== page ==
Sowing the seeds of the next disaster
It is the largest ground offensive that has ever been launched against the jihadis of Islamic State (IS). Last Sunday (1 March 2015), Iraqi Prime Minister Haider al-Abadi announced what he called "hour zero" for the offensive to recapture the Iraqi town of Tikrit, the symbolically important birthplace of Saddam Hussein. Then, according to Iraqi television reports, 30,000 soldiers and fighters backed up by artillery and Iraqi Air Force bombardments began to advance on the town on several fronts.
If this new offensive is successful, it would not only liberate the Iraqi province of Saladin from IS. The recapture of Tikrit would also clear the path from the south to the city of Mosul, because the highway that runs between Baghdad and Mosul runs through Tikrit. But the battles are expected to be protracted and heavy. IS fighters have had months to entrench themselves in the contested region. The current offensive is unlikely to come as much of a surprise to them, and the Iraqi army has already experienced major problems in campaigns to win back significantly smaller places.
The "cowards" from the ranks of the regular army
The offensive is also the biggest test case for the combative capability of the regular Iraqi army. Thus far, troops have earned themselves a reputation for cowardliness when – after years of training alongside the US army – entire divisions ran away from IS jihadis in panic last summer, leaving behind the entire US weapons arsenal.
Tikrit and the surrounding region represent Iraq's Sunni heartland. Many of its residents felt that they had been politically and economically sidelined by the Shia-controlled central government in Baghdad in recent years. There is some overlap here between the militant Islamists and the old cadres of the former Baathist ruling party of Saddam Hussein. This is also a reason why it was easy for IS fighters to capture Tikrit last summer.
What looks at first glance like a promising step, to force back the IS jihadis and reduce the size of their caliphate with military force, is actually sowing the seeds of the next disaster: there's a huge grey area concerning just how regular and just how Shia the Iraqi troops are. Also, reports that the commander of the Iranian Quds brigades, Qassem Soleimani, is leading the entire Iraqi operation as a kind of Iranian "shadow chief of staff", are likely to increase Sunni scepticism regarding this offensive.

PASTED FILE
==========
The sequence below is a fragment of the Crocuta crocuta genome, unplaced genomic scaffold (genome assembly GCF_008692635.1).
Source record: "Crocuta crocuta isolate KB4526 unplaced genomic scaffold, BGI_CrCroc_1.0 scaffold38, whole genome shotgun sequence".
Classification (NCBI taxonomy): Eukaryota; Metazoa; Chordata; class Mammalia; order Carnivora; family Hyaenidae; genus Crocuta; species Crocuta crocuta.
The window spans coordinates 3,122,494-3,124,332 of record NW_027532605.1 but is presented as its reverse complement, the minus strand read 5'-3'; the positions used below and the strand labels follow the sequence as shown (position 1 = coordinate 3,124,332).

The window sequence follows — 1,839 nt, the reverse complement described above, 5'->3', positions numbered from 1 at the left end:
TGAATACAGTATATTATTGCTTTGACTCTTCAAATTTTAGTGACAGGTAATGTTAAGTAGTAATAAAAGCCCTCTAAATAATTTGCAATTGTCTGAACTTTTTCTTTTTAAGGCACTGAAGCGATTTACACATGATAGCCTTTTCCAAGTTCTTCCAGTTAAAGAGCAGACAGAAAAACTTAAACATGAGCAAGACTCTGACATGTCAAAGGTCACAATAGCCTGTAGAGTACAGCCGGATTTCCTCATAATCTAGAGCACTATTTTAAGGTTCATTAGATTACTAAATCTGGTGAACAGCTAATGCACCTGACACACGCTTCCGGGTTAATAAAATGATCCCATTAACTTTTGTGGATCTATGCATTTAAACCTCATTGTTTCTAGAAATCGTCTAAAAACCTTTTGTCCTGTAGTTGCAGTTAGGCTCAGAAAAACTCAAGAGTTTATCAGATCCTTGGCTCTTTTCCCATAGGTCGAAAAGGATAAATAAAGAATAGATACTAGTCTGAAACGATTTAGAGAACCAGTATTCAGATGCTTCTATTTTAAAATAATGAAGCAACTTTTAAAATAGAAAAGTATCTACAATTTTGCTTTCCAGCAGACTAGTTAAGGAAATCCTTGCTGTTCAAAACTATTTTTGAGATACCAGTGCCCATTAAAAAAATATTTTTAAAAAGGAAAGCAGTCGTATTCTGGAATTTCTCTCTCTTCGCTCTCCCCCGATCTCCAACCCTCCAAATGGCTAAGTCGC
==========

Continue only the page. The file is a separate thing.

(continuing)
The dubious reputation of the Shia militias
But what is really problematic is the open participation of Shia militias in this military action. The numbers fluctuate, but it is thought that between 3,000 and 5,000 Shia militiamen are fighting alongside the Iraqi army during the operation. In the course of smaller-scale offensives in recent months, primarily in the province of Diyala, these fighters are said to have wrought havoc on captured Sunni territories. Indeed, several human rights organisations have detailed documentary evidence of arbitrary killings and the burning down of houses by Shia militias during past operations.
For the Shia militiamen, any Sunni who has not fled his village to escape IS is a potential collaborator. In addition, the Iraqi Interior Minister Mohammed Ghabban, who is supposed to be providing security with an advancing police contingent, is a person with a proven Shia militia past who also has Sunni blood on his hands.
For the predominantly Sunni inhabitants of Tikrit and the surrounding area, this means first and foremost: either they flee to another Sunni area controlled by IS – and this would be tantamount to ethnic cleansing – or they remain in their villages and wonder which is worse: to be terrorised by IS henchmen or massacred by Shia militias.
With their keen fighting spirit, the Shia militias may well be an effective weapon in the fight against the jihadis in Iraq. However, this is quite literally a case of casting out the devil that is IS with the Beelzebub that is the Shia militias.
© Qantara.de 2015
Translated from the German by Nina Coon